Summary

In a panniculectomy, the surgeon removes overhanging skin and fat from the lower abdomen. Usually, this happens after you've had dramatic weight loss, especially from gastric bypass surgery or lifestyle changes.

Your healthcare provider may decide you're a good candidate for the surgery if the excess skin is causing repeated irritation or infection. It's not recommended for purely cosmetic reasons.

A panniculectomy may be performed as an outpatient or inpatient procedure, and usually takes between three and five hours. It may take up to three months for the wounds to completely heal.

A Word From Verywell

Ask your healthcare provider any questions you have about the panniculectomy, your recovery time, and the results you can expect. Panniculectomy is a major surgery that can require weeks or months to fully heal. However, if you're dealing with extra skin after weight loss, surgery can help improve your health and quality of life.

Frequently Asked Questions

  • Is a panniculectomy the same as a tummy tuck?

    No. They are similar procedures but are not the same. The panniculectomy removes excess skin and fat from the lower abdomen that has caused such problems as skin rashes, skin breakdown, or even difficulty walking. A tummy tuck (abdominoplasty) is a cosmetic procedure that removes extra skin and fat and tightens the abdominal muscles.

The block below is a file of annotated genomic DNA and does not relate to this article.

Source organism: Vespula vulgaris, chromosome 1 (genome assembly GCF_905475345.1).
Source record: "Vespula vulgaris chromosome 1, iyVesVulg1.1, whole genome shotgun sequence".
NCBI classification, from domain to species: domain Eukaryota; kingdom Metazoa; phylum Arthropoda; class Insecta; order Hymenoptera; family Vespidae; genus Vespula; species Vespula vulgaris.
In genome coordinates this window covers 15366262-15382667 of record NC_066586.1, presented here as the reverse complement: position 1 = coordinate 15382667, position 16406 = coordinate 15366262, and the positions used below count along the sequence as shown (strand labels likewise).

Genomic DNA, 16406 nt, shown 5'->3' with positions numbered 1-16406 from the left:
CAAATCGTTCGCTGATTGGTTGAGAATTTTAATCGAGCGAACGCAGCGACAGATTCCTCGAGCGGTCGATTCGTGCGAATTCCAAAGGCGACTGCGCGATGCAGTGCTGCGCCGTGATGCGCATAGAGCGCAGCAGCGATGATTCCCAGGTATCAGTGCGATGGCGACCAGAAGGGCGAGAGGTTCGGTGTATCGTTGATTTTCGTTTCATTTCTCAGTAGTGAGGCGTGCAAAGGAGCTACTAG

• Is a panniculectomy considered reconstructive surgery?

    Sometimes. A panniculectomy may be considered reconstructive surgery, especially if a significant amount of skin needs to be removed.

  • How much weight is removed in a panniculectomy?

    The exact amount of weight removed in a panniculectomy can vary, depending upon how much skin and fat is removed. A previously published report stated the amount of weight removed from a panniculectomy ranged from 10 to 49 pounds.

12 Sources
Verywell Health uses only high-quality sources, including peer-reviewed studies, to support the facts within our articles. Read our editorial process to learn more about how we fact-check and keep our content accurate, reliable, and trustworthy.
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By Julie Scott, MSN, ANP-BC, AOCNP
Julie is an Adult Nurse Practitioner with oncology certification and a healthcare freelance writer with an interest in educating patients and the healthcare community.

Originally written by Natalie Kita